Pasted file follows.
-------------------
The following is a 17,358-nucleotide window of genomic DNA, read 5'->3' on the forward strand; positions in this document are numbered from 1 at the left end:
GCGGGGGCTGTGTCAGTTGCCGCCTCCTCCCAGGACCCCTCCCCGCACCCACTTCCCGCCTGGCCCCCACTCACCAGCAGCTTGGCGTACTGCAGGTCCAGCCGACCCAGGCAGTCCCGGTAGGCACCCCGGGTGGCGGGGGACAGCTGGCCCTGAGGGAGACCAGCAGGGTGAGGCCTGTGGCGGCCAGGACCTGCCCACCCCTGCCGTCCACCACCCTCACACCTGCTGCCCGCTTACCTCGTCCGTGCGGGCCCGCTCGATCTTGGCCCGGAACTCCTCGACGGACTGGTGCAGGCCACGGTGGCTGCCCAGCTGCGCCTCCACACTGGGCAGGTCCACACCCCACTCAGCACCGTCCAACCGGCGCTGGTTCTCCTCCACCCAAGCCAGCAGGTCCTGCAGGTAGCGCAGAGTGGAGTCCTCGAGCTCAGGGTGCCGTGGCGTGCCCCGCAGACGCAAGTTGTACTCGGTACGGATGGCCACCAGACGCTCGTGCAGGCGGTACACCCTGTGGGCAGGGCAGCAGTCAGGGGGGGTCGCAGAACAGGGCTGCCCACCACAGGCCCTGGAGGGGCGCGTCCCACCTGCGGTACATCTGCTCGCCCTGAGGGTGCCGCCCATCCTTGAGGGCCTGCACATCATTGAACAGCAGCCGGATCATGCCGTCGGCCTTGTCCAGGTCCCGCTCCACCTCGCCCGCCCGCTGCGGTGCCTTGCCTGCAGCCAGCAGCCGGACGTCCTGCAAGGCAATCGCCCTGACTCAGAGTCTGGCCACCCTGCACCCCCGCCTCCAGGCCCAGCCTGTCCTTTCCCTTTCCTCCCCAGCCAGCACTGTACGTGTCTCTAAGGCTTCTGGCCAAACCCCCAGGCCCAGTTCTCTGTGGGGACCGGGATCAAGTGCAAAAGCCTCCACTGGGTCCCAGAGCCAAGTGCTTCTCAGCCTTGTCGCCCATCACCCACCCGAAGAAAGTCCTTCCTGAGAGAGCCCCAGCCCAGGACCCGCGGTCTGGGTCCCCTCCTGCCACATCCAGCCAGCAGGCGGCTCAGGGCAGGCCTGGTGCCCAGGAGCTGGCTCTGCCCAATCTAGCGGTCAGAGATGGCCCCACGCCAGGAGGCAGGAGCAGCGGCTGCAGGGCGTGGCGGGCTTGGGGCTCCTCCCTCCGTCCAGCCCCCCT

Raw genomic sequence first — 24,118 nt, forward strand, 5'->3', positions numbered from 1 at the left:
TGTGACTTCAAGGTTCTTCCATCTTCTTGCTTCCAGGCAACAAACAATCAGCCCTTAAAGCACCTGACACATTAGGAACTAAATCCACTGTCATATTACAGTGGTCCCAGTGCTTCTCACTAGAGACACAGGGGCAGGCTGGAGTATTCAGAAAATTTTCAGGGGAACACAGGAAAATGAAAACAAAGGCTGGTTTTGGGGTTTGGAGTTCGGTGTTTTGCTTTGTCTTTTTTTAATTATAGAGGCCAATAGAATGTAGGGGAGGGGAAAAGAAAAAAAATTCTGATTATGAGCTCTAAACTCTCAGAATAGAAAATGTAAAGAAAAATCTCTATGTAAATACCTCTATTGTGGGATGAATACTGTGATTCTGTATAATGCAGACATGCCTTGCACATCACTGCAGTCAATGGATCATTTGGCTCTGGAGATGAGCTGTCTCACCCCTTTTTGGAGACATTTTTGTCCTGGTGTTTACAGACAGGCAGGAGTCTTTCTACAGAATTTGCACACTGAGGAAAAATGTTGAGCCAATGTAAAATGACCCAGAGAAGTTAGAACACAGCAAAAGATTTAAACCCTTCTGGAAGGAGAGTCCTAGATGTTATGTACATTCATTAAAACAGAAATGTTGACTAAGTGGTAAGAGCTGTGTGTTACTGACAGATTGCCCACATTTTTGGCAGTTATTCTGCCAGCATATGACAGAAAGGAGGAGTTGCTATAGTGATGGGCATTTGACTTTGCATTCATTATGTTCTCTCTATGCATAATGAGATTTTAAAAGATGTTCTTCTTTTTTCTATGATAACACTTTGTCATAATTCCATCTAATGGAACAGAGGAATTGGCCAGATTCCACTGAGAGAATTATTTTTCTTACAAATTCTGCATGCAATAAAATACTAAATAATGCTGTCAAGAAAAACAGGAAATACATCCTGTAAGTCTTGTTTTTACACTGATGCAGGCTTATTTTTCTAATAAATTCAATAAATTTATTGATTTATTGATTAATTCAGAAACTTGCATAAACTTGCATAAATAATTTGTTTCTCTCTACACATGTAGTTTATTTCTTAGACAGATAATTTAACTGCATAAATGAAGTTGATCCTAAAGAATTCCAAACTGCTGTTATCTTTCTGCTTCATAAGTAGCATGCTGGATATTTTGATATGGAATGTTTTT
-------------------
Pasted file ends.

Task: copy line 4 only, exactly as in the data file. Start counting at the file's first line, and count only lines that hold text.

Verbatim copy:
TGTGACTTCAAGGTTCTTCCATCTTCTTGCTTCCAGGCAACAAACAATCAGCCCTTAAAGCACCTGACACATTAGGAACTAAATCCACTGTCATATTACAGTGGTCCCAGTGCTTCTCACTAGAGACACAGGGGCAGGCTGGAGTATTCAGAAAATTTTCAGGGGAACACAGGAAAATGAAAACAAAGGCTGGTTTTGGGGTTTGGAGTTCGGTGTTTTGCTTTGTCTTTTTTTAATTATAGAGGCCAATAGAATGTAGGGGAGGGGAAAAGAAAAAAAATTCTGATTATGAGCTCTAAACTCTCAGAATAGAAAATGTAAAGAAAAATCTCTATGTAAATACCTCTATTGTGGGATGAATACTGTGATTCTGTATAATGCAGACATGCCTTGCACATCACTGCAGTCAATGGATCATTTGGCTCTGGAGATGAGCTGTCTCACCCCTTTTTGGAGACATTTTTGTCCTGGTGTTTACAGACAGGCAGGAGTCTTTCTACAGAATTTGCACACTGAGGAAAAATGTTGAGCCAATGTAAAATGACCCAGAGAAGTTAGAACACAGCAAAAGATTTAAACCCTTCTGGAAGGAGAGTCCTAGATGTTATGTACATTCATTAAAACAGAAATGTTGACTAAGTGGTAAGAGCTGTGTGTTACTGACAGATTGCCCACATTTTTGGCAGTTATTCTGCCAGCATATGACAGAAAGGAGGAGTTGCTATAGTGATGGGCATTTGACTTTGCATTCATTATGTTCTCTCTATGCATAATGAGATTTTAAAAGATGTTCTTCTTTTTTCTATGATAACACTTTGTCATAATTCCATCTAATGGAACAGAGGAATTGGCCAGATTCCACTGAGAGAATTATTTTTCTTACAAATTCTGCATGCAATAAAATACTAAATAATGCTGTCAAGAAAAACAGGAAATACATCCTGTAAGTCTTGTTTTTACACTGATGCAGGCTTATTTTTCTAATAAATTCAATAAATTTATTGATTTATTGATTAATTCAGAAACTTGCATAAACTTGCATAAATAATTTGTTTCTCTCTACACATGTAGTTTATTTCTTAGACAGATAATTTAACTGCATAAATGAAGTTGATCCTAAAGAATTCCAAACTGCTGTTATCTTTCTGCTTCATAAGTAGCATGCTGGATATTTTGATATGGAATGTTTTT